Prognostic Evaluation of 18fmiso Pet-ct in Head and Neck Cancer (MISORL)
Cancer of Head and Neck
Head and Neck Neoplasms
Radiation: Positon Emission Tomography using 18F-FMISO
|Study Design:||Intervention Model: Single Group Assignment
Masking: Single Blind (Investigator)
Primary Purpose: Health Services Research
|Official Title:||Prognostic Evaluation of Fluor 18 Labelled FLUROMISONIDAZOLE (18F-FMISO) Positon Emission Tomography-Computed Tomography (PET-CT) in Head and Neck Squamous Cell Carcinomas|
- Correlation between a hypoxic volume determined by [18F]-FMISO PET-CT and a treatment response two years after radical treatment. [ Time Frame: Inclusion (Day 0) and after two years ] [ Designated as safety issue: No ]
- Evaluate the potential role of a new biological tumour volume (BTV) taking account hypoxia for the delineation of volumes for radiotherapy treatment planning [ Time Frame: Inclusion (Day 0) ] [ Designated as safety issue: No ]
- Study pathological processes contributing to [18F]-FMISO uptake by the correlation with other parameters considered to be representative of hypoxia in tumours [ Time Frame: After two years ] [ Designated as safety issue: No ]
|Study Start Date:||June 2009|
|Study Completion Date:||July 2014|
|Primary Completion Date:||July 2014 (Final data collection date for primary outcome measure)|
Experimental: TEP with 18F-FMISO
TEP with 18F-FMISO
Radiation: Positon Emission Tomography using 18F-FMISO
We will introduce a pretherapy [18F]-FMISO PET-CT in the treatment planning of patients suffering of head and neck cancer and eligible to a radical treatment with curative intent, consisting of conformational radiotherapy with or without chemotherapy or associated targeted therapy. [18F]-FMISO PET-CT results will not be taken into account for the patients' management. We will test different acquisition protocols and use a wild panel of quantification parameters issued from published studies and originals 'one developed by our team enable to describe [18F]-FMISO uptake. Patients will be followed clinically and para-clinically during two years after the end of the treatment according to the edited recommendations of these tumours type and grade to analyze outcome.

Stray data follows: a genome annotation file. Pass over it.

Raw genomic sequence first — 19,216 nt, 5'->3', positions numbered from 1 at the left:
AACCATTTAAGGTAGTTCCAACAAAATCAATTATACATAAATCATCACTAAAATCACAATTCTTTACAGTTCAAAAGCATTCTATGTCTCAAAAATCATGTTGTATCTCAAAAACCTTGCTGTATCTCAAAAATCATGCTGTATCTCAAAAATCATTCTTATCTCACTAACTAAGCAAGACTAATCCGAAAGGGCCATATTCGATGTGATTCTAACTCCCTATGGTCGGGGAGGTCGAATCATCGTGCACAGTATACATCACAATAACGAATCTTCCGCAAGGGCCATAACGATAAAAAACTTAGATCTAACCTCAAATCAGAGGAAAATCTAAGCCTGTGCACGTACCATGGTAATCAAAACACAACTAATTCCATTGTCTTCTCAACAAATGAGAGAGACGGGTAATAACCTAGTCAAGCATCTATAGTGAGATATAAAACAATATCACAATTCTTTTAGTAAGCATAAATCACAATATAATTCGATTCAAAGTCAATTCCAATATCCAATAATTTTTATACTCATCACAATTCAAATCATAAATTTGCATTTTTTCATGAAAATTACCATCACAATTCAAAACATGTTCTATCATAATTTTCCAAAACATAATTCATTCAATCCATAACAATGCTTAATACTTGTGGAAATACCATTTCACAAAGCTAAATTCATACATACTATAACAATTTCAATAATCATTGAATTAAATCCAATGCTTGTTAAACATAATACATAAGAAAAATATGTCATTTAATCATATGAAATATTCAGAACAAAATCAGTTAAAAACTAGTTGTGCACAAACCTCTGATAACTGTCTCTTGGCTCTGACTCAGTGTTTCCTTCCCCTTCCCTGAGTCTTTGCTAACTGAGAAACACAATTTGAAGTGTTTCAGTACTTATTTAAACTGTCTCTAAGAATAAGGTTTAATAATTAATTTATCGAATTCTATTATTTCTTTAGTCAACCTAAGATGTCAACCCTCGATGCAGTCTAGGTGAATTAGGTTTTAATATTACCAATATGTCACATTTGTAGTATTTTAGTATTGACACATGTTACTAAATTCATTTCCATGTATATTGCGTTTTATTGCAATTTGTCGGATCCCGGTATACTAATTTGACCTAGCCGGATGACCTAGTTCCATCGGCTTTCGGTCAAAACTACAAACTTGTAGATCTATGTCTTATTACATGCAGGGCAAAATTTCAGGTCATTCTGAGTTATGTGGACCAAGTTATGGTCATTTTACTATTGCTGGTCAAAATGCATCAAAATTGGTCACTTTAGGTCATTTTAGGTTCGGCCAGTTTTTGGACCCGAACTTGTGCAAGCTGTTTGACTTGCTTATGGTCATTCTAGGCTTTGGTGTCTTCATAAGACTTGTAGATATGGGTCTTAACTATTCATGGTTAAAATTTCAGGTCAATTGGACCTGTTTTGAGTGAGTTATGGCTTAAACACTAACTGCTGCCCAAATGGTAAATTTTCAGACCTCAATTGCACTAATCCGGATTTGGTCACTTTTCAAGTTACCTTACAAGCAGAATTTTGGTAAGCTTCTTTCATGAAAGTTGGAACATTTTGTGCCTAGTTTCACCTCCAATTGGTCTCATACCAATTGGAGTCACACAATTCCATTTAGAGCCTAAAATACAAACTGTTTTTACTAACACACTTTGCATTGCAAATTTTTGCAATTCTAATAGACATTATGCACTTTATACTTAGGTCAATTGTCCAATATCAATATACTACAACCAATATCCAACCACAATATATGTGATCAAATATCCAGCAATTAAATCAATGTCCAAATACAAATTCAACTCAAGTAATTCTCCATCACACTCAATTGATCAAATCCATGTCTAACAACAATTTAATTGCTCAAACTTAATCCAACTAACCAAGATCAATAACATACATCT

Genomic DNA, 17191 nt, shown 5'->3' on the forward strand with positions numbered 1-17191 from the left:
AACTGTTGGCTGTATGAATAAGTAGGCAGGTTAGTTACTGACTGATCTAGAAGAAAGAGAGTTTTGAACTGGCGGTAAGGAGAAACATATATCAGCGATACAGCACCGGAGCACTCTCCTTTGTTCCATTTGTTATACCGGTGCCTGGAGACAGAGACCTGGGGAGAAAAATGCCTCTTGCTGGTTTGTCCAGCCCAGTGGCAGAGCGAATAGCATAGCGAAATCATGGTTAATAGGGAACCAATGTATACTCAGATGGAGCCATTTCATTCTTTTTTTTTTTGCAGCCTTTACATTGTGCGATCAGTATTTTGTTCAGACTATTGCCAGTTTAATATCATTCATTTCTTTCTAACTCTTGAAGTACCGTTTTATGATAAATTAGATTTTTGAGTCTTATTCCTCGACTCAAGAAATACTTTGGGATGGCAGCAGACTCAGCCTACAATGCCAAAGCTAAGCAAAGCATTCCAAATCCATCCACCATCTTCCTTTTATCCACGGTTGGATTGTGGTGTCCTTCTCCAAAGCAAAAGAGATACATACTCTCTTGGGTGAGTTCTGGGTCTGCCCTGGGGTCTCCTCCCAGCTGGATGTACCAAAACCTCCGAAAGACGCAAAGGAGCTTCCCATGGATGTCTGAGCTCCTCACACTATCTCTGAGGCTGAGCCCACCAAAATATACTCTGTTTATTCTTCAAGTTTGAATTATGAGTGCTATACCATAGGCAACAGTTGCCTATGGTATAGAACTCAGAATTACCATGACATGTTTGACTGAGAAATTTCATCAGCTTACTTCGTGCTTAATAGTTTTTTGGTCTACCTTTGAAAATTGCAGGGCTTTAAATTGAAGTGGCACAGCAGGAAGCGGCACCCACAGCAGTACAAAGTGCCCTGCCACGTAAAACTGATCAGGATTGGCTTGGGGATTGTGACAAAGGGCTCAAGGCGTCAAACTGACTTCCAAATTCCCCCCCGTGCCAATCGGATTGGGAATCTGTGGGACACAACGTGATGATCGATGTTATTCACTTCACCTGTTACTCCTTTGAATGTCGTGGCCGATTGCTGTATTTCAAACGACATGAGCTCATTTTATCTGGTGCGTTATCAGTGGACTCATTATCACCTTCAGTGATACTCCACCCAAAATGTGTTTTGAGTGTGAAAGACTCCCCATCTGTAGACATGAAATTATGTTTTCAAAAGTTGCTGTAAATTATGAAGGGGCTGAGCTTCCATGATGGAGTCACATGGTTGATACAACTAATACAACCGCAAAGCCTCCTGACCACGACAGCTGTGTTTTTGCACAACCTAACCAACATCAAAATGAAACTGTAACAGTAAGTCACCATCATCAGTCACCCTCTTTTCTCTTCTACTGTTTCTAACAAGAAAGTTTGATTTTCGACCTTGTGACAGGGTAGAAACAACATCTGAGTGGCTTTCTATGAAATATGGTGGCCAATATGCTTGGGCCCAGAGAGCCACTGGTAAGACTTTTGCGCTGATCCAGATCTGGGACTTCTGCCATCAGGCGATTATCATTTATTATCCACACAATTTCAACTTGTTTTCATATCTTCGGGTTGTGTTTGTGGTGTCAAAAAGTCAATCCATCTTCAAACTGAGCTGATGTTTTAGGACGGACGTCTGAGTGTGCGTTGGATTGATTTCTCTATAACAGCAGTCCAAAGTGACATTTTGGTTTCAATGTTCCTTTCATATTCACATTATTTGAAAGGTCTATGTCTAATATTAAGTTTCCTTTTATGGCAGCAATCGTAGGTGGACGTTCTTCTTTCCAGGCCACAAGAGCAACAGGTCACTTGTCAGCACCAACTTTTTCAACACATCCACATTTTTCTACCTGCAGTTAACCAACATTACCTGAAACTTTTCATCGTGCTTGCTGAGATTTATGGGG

Hypoxia is one of the major worst prognostic factors of clinical outcome in cancer. It is actually admitted that hypoxia is heterogeneous, variable within different tumour types and that it varies spatially and temporally in a tumor. Hypoxia induce proteomic and gene expression changes that lead to increase angiogenesis, invasion and metastases. So, the hypoxic fraction in solid tumours reduces their sensitivity to conventional treatment modalities, modulating therapeutic response to ionizing radiation or certain chemotherapeutic agents. This is particularly important in head and neck cancers (HNC). Hypoxic cells in solid tumours could influence local failure following radiotherapy and has been associated with malignant progression, loco regional spread and distant metastases and represents an increasing probability of recurrence.
Thus, the non-invasive determination and monitoring of the oxygenation status could be of tumours is of importance to predict patient outcome and eventually modify therapeutic strategies in those tumours. Today, the oxygenation status of individual tumours is not assessed routinely. Numerous different approaches have been proposed to identify hypoxia in tumours. Eppendorf oxygen electrode measurements (pO2 histography) may be considered as a 'gold standard' for hypoxia in human malignancies. However, it is an invasive method being confined to superficial, well accessible tumours and requires many measures. PET using [18F]Fluoro-deoxyglucose (18F-FDG), allows non-invasive imaging of glucose metabolism and takes a growing place in cancer staging, But 18F-FDG can't assess correctly the oxygenation status of tumours. PET with appropriate radiotracers enables non-invasive assessment of presence and distribution of hypoxia in tumours. Nitroimidazoles are a class of electron affinic molecules that were shown to accumulate in hypoxic cells in vitro and in vivo. [18F]-FMISO is the most frequently used tracer ; its intracellular retention is dependent on oxygen tension. Consequently, [18F]-FMISO has been used as a non-invasive technique for detection of hypoxia in humans. Different authors have demonstrated that it is suitable to localize and quantify hypoxia. Thus, [18F]-FMISO PET has been studied to evaluate prognosis and predict treatment response. However, some investigators report an unclear correlation between Eppendorf measurements and standardized uptake values (SUV). This observation may be explained by the structural complexity of hypoxic tumour tissues. Nevertheless, there is a need of standardized procedures to acquire and quantify [18F]-FMISO uptake. Today, the use of this tracer is very limited in clinic and the academic studies have included small populations of patients and suffer of the heterogeneity of technical procedures.
The aim of this study is to determine the optimal acquisition protocol and image reconstruction to describe [18F]-FMISO uptake in HNC, then, to validate [18F]-FMISO-PET as a predictive marker of response to treatment.
Please refer to this study by its ClinicalTrials.gov identifier: NCT01235052
|CHU de Bordeaux - Hôpital Pellegrin|
|Bordeaux, France, 33 076|
|Hôpital Robert Picqué|
|Villenave D Ornon, France, 33882|
|Principal Investigator:||CLERMONT-GALLERANDE Henri, MCU-PH||University Hospital, Bordeaux|
|Study Chair:||PEREZ Paul, PH||Bordeaux University Hospital|